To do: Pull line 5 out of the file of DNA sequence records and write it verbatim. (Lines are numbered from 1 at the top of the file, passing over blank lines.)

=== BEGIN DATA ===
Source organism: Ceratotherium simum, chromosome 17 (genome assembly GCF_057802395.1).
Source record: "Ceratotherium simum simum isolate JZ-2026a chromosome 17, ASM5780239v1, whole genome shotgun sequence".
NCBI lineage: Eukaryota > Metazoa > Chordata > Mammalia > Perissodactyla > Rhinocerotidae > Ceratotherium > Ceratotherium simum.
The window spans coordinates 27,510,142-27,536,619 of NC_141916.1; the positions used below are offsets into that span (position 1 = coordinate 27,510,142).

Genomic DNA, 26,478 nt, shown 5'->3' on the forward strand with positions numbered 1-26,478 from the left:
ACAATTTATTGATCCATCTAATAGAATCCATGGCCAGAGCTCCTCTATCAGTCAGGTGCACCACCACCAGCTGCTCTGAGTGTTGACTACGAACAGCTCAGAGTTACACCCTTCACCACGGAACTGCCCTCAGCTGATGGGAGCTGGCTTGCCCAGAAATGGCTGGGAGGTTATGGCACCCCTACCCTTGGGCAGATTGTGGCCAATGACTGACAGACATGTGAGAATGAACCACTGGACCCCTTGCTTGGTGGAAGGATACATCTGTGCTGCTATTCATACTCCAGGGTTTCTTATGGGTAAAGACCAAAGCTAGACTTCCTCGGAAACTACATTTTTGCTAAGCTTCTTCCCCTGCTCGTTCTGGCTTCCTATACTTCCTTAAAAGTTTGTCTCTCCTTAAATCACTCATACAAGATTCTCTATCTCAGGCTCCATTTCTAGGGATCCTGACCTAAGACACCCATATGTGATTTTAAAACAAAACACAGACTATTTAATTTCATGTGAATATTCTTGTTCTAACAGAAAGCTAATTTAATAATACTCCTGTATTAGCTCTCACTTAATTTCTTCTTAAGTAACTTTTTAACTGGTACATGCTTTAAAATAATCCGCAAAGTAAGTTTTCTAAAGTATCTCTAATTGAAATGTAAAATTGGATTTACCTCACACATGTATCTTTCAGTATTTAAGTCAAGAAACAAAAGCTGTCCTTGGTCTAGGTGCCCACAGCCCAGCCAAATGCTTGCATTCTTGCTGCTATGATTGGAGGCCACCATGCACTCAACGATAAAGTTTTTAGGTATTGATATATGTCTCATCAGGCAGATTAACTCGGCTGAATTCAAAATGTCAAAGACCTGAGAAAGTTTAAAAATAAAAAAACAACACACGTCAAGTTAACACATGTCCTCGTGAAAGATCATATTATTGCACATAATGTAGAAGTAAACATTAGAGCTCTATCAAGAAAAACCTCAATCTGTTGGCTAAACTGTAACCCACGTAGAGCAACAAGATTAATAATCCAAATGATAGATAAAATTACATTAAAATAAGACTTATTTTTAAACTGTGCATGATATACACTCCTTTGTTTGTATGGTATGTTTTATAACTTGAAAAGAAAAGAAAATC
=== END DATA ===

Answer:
Genomic DNA, 26,478 nt, shown 5'->3' on the forward strand with positions numbered 1-26,478 from the left: